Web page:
The hoard from the city-site of Vani

Dimitri Akhvlediani, Badri Amaghlobeli, Jennifer Chi, Maia Chichinadze, Nino Kalandadze, Darejan Kacharava, Jeffrey Maish, Guram Kvirkvelia, Nino Lordkipanidze, David Saunders, Mikheil Tsereteli, Marc Sebastian Walton

Research output: Contribution to journalArticlepeer-review

Abstract

A hoard containing bronze and iron objects was discovered at the Vani city-site – one of the centers of the 8th-1st cc. BC Colchis, by the Vani expedition of the Georgian National Museum in 2007. The nature of the hoard is a source of ongoing research and in recent years the Georgian National Museum has collaborated with the Institute for the Study of the Ancient World (ISAW) in New York, the J. Paul Getty Museum and Getty Conservation Institute (Los Angeles), and the Ferdinand Tavadze Institute of Metallurgy (Tbilisi) on the treatment and study of the hoard. The hoard was composed of a bronze bowl, four stands, an incense burner, four lamps, and 10 sets of couch legs, as well as two iron lamp stands, a fire-dog, and dozens of spear-heads and arrowheads. The date of the hoard and the items it contained was determined by means of stratigraphic and radiocarbon methods, as well as through analogy. The hoard seems to have been buried in the middle of the 1st century BC. Some of the treasure from Vani must belong to the temple inventory, other parts to offerings. Technical study revealed that the lamps were made of lead-tin bronzes with a range of compositions using different lost wax methods; the smaller of two large vessel stands was cast from a leaded bronze, the other stands by casting a tin bronze. The large bowl may have been cast as a general shape and finished by turning; its decorated rim was probably cast and attached separately. Some of the couch parts were made of unleaded tin-bronze, the rest of leaded tinbronze. Through study of the iron objects, it was estimated that they were manufactured from steel with a low carbon content which has to be received through cold blow process. There is no major difference between the materials. The artifacts were produced by means of free hammering; no traces of thermal treatment were identified. The material is not homogeneous in terms of structure, which is confirmed by microhardness data too. The Vani hoard was also investigated using palynological methods (the Institute of Palaeobiology of the Georgian National Museum). On the grounds of iconographical analysis, it can be proposed that the human busts and elephant heads decorating the bronze six-nozzle lamp correspond to Heracles with a lion skin and Dionysus and his wife Ariadne in the famous mythological scene of Dionysus’s expedition in India.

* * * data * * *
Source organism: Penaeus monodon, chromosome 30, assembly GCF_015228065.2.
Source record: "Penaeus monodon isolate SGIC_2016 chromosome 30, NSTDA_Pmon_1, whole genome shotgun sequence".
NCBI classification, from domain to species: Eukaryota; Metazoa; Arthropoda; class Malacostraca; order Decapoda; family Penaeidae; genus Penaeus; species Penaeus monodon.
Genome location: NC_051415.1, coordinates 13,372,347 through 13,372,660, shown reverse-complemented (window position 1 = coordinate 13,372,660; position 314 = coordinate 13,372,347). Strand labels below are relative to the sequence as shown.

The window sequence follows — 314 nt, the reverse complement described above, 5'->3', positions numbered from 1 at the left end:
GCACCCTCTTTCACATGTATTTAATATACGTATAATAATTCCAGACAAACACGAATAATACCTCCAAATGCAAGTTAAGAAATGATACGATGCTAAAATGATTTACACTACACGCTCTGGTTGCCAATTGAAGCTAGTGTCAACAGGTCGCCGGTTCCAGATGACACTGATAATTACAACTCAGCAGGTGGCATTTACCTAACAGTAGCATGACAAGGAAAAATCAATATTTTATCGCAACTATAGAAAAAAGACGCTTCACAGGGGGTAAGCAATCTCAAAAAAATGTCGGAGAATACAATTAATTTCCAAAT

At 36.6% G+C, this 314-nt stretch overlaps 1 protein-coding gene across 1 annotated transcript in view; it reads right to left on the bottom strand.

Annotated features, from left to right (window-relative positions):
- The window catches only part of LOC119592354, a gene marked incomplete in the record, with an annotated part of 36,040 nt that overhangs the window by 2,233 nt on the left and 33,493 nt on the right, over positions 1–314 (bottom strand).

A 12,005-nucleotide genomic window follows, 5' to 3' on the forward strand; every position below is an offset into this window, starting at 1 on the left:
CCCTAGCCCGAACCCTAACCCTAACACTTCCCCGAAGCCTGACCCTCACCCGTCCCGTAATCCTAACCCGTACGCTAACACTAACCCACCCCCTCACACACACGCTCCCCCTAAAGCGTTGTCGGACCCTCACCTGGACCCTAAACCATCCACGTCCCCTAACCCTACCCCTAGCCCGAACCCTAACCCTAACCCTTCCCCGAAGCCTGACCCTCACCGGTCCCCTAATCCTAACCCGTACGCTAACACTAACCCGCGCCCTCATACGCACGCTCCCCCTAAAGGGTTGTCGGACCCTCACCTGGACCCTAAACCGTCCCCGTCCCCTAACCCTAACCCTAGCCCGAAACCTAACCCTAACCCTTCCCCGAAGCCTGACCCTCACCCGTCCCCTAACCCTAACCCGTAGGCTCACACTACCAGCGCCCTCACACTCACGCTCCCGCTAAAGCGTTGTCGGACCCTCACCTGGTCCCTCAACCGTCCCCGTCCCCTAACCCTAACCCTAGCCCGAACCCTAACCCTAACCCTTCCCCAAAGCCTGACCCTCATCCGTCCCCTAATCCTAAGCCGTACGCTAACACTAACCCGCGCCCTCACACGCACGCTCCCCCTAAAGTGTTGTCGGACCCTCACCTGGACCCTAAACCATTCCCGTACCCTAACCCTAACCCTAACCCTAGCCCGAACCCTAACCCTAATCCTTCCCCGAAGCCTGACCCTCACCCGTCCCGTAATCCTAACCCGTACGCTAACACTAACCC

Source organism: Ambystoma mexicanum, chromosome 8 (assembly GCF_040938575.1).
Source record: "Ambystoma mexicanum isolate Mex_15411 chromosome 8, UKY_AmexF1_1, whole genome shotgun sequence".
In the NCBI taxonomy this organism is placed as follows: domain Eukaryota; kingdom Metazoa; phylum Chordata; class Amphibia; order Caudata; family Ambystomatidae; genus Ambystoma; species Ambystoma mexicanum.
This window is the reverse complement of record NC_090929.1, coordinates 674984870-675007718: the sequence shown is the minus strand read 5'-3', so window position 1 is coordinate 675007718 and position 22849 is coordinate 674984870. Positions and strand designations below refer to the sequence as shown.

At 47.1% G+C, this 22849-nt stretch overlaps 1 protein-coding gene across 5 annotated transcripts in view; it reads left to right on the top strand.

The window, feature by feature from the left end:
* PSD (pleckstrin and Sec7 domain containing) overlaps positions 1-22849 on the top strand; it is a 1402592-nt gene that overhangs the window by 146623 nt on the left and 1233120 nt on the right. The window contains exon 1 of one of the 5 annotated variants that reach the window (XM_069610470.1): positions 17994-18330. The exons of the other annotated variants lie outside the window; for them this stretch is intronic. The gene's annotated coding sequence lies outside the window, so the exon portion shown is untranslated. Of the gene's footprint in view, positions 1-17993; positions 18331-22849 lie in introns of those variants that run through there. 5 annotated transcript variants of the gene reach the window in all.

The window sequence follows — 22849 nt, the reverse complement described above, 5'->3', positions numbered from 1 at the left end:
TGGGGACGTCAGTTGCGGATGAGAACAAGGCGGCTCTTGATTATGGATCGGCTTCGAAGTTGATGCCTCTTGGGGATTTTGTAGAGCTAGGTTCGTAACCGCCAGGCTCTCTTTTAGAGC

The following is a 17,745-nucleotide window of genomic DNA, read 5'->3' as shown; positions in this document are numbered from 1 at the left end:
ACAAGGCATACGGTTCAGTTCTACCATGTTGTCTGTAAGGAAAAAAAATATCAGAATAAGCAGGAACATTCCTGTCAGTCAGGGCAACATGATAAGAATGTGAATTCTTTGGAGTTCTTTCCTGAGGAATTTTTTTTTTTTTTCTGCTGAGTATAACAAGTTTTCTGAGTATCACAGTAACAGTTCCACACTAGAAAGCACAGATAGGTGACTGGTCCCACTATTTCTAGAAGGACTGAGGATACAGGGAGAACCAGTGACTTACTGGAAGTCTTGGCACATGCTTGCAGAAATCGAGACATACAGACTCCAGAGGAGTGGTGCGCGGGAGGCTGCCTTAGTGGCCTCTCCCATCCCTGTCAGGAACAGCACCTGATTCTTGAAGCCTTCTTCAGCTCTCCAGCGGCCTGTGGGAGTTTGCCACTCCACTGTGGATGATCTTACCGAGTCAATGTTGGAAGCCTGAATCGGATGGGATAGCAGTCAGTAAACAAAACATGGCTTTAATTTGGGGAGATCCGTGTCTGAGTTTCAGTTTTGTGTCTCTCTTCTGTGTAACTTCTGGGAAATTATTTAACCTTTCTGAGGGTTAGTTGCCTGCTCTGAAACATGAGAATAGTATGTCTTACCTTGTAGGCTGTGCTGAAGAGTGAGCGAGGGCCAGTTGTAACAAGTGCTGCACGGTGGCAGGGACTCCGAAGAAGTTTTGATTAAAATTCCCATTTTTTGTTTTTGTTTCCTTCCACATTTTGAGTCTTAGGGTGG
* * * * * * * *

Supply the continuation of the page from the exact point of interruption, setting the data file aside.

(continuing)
Original languageEnglish (US)
Pages (from-to)182-191
Number of pages10
JournalBulletin of the Georgian National Academy of Sciences
Volume10
Issue number2
StatePublished - Jan 1 2016

Keywords

  • Arrowhead
  • Couch
  • Fire-dog
  • Hoard
  • Incense burner
  • Lost wax process
  • Palynological method
  • Radiocarbon date
  • Spearhead
  • Stratigraphic data
  • The Vani city-site

ASJC Scopus subject areas

  • General

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